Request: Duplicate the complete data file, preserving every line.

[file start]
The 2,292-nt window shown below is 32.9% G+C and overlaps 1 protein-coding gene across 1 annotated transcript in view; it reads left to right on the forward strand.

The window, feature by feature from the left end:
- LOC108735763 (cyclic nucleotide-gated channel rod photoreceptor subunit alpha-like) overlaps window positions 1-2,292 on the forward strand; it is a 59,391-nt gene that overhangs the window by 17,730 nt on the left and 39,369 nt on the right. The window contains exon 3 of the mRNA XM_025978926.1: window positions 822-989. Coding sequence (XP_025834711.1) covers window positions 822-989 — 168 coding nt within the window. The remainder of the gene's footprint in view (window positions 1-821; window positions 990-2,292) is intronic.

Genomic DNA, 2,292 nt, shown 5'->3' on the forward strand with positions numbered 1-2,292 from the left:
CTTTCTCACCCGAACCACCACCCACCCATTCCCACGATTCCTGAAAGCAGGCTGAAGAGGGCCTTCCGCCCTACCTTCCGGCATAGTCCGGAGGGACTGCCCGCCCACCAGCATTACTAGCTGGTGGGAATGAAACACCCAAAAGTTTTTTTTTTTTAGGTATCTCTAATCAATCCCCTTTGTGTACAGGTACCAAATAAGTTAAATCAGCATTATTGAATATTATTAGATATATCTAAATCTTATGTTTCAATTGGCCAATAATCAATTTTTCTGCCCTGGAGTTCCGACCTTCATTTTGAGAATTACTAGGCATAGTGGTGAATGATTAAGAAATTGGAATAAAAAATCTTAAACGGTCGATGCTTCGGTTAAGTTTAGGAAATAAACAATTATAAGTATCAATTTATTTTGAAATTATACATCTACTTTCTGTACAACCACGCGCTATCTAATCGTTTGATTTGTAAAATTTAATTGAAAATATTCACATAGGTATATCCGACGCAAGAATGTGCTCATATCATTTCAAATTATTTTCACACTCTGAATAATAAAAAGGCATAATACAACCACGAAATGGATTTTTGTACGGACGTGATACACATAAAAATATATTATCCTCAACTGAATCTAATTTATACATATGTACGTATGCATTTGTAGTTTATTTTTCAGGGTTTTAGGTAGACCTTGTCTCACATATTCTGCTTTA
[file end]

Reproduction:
The 2,292-nt window shown below is 32.9% G+C and overlaps 1 protein-coding gene across 1 annotated transcript in view; it reads left to right on the forward strand.

The window, feature by feature from the left end:
- LOC108735763 (cyclic nucleotide-gated channel rod photoreceptor subunit alpha-like) overlaps window positions 1-2,292 on the forward strand; it is a 59,391-nt gene that overhangs the window by 17,730 nt on the left and 39,369 nt on the right. The window contains exon 3 of the mRNA XM_025978926.1: window positions 822-989. Coding sequence (XP_025834711.1) covers window positions 822-989 — 168 coding nt within the window. The remainder of the gene's footprint in view (window positions 1-821; window positions 990-2,292) is intronic.

Genomic DNA, 2,292 nt, shown 5'->3' on the forward strand with positions numbered 1-2,292 from the left:
CTTTCTCACCCGAACCACCACCCACCCATTCCCACGATTCCTGAAAGCAGGCTGAAGAGGGCCTTCCGCCCTACCTTCCGGCATAGTCCGGAGGGACTGCCCGCCCACCAGCATTACTAGCTGGTGGGAATGAAACACCCAAAAGTTTTTTTTTTTTAGGTATCTCTAATCAATCCCCTTTGTGTACAGGTACCAAATAAGTTAAATCAGCATTATTGAATATTATTAGATATATCTAAATCTTATGTTTCAATTGGCCAATAATCAATTTTTCTGCCCTGGAGTTCCGACCTTCATTTTGAGAATTACTAGGCATAGTGGTGAATGATTAAGAAATTGGAATAAAAAATCTTAAACGGTCGATGCTTCGGTTAAGTTTAGGAAATAAACAATTATAAGTATCAATTTATTTTGAAATTATACATCTACTTTCTGTACAACCACGCGCTATCTAATCGTTTGATTTGTAAAATTTAATTGAAAATATTCACATAGGTATATCCGACGCAAGAATGTGCTCATATCATTTCAAATTATTTTCACACTCTGAATAATAAAAAGGCATAATACAACCACGAAATGGATTTTTGTACGGACGTGATACACATAAAAATATATTATCCTCAACTGAATCTAATTTATACATATGTACGTATGCATTTGTAGTTTATTTTTCAGGGTTTTAGGTAGACCTTGTCTCACATATTCTGCTTTA